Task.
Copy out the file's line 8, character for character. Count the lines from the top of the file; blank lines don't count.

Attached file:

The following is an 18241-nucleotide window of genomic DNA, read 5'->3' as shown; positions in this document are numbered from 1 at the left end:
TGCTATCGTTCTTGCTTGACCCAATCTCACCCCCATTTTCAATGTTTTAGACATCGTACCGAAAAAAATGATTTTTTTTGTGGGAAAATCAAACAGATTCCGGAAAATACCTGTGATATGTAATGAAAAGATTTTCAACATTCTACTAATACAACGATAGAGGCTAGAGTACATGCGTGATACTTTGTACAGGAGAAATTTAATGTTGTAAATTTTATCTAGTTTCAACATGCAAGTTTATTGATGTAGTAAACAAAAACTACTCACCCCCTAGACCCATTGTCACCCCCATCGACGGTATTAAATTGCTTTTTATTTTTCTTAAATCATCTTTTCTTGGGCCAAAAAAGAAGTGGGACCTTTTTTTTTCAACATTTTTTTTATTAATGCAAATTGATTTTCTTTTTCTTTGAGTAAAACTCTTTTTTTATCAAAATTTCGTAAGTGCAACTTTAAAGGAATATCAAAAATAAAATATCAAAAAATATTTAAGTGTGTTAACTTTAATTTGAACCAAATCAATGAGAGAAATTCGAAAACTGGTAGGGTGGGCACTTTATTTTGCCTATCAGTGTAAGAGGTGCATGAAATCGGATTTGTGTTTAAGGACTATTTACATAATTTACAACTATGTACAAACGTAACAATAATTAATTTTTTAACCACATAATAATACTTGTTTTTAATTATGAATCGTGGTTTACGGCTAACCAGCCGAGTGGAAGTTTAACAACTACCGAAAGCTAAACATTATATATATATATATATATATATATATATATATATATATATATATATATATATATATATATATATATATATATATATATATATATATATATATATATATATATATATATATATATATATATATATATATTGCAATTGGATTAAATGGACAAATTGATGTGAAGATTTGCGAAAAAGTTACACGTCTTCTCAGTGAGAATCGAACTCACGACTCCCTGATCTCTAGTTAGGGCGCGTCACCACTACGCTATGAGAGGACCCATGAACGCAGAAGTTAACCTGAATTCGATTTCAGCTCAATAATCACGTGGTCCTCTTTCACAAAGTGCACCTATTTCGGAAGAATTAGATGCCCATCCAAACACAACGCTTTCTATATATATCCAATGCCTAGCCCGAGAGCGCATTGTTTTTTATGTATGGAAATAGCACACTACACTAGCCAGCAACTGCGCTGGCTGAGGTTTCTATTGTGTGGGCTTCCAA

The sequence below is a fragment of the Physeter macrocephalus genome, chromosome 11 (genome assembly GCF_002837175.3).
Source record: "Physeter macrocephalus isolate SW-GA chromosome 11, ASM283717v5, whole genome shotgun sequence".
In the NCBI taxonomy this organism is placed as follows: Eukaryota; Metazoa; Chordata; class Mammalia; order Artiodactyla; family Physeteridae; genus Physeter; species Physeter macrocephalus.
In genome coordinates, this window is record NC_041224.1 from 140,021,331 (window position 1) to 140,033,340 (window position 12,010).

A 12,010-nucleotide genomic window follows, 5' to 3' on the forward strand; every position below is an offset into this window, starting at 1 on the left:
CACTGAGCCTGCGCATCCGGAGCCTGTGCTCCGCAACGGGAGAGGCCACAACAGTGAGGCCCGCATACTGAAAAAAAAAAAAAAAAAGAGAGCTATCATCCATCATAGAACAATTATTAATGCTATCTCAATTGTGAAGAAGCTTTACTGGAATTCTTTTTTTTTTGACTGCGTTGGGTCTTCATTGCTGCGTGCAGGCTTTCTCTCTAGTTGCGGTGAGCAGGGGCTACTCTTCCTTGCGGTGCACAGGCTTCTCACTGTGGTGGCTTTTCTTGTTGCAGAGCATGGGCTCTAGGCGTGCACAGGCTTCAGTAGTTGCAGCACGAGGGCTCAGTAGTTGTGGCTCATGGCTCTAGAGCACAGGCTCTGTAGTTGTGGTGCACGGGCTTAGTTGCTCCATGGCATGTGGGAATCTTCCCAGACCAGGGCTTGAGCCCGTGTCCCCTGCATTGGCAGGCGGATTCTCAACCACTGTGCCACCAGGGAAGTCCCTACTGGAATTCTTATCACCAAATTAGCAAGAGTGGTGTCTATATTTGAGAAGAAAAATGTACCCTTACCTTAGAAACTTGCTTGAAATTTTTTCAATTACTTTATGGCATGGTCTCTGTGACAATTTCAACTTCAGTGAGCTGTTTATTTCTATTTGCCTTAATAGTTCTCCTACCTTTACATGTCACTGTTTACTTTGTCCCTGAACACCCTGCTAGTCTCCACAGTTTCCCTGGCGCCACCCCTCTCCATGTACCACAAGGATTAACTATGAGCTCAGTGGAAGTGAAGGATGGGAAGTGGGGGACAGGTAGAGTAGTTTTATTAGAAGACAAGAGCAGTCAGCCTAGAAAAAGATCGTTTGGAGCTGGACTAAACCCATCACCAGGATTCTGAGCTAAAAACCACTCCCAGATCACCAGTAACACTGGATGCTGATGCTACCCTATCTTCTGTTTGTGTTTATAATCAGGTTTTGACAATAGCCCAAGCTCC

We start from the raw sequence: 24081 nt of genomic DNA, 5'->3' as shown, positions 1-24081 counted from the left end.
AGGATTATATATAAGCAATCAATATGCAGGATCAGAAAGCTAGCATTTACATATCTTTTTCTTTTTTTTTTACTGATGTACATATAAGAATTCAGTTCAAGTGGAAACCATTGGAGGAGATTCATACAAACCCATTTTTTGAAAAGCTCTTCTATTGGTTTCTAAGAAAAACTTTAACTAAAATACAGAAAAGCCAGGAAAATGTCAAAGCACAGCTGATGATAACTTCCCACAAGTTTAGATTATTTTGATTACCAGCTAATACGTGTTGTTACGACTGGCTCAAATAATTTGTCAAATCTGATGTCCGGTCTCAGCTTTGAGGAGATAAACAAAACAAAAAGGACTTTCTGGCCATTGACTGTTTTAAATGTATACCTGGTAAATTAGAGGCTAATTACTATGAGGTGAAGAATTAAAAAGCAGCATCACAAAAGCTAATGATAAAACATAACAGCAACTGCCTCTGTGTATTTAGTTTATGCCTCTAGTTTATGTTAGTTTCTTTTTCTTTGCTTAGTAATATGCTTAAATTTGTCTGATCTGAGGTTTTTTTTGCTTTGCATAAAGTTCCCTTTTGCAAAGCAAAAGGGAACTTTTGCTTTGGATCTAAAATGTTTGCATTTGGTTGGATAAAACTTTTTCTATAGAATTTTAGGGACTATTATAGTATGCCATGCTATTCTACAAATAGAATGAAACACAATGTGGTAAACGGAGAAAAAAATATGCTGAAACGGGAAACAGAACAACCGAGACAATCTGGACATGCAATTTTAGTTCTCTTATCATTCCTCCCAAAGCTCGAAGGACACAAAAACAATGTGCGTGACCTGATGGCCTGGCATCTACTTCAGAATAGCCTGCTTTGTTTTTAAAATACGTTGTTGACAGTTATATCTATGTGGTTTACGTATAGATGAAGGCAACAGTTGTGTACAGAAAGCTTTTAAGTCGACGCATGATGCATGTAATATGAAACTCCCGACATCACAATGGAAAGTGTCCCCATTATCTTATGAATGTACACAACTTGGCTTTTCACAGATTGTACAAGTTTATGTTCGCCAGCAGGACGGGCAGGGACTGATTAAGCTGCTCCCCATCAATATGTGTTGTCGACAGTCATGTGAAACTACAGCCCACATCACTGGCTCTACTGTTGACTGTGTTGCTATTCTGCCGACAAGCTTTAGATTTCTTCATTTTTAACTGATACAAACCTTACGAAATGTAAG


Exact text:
CACTGAGCCTGCGCATCCGGAGCCTGTGCTCCGCAACGGGAGAGGCCACAACAGTGAGGCCCGCATACTGAAAAAAAAAAAAAAAAAGAGAGCTATCATCCATCATAGAACAATTATTAATGCTATCTCAATTGTGAAGAAGCTTTACTGGAATTCTTTTTTTTTTGACTGCGTTGGGTCTTCATTGCTGCGTGCAGGCTTTCTCTCTAGTTGCGGTGAGCAGGGGCTACTCTTCCTTGCGGTGCACAGGCTTCTCACTGTGGTGGCTTTTCTTGTTGCAGAGCATGGGCTCTAGGCGTGCACAGGCTTCAGTAGTTGCAGCACGAGGGCTCAGTAGTTGTGGCTCATGGCTCTAGAGCACAGGCTCTGTAGTTGTGGTGCACGGGCTTAGTTGCTCCATGGCATGTGGGAATCTTCCCAGACCAGGGCTTGAGCCCGTGTCCCCTGCATTGGCAGGCGGATTCTCAACCACTGTGCCACCAGGGAAGTCCCTACTGGAATTCTTATCACCAAATTAGCAAGAGTGGTGTCTATATTTGAGAAGAAAAATGTACCCTTACCTTAGAAACTTGCTTGAAATTTTTTCAATTACTTTATGGCATGGTCTCTGTGACAATTTCAACTTCAGTGAGCTGTTTATTTCTATTTGCCTTAATAGTTCTCCTACCTTTACATGTCACTGTTTACTTTGTCCCTGAACACCCTGCTAGTCTCCACAGTTTCCCTGGCGCCACCCCTCTCCATGTACCACAAGGATTAACTATGAGCTCAGTGGAAGTGAAGGATGGGAAGTGGGGGACAGGTAGAGTAGTTTTATTAGAAGACAAGAGCAGTCAGCCTAGAAAAAGATCGTTTGGAGCTGGACTAAACCCATCACCAGGATTCTGAGCTAAAAACCACTCCCAGATCACCAGTAACACTGGATGCTGATGCTACCCTATCTTCTGTTTGTGTTTATAATCAGGTTTTGACAATAGCCCAAGCTCC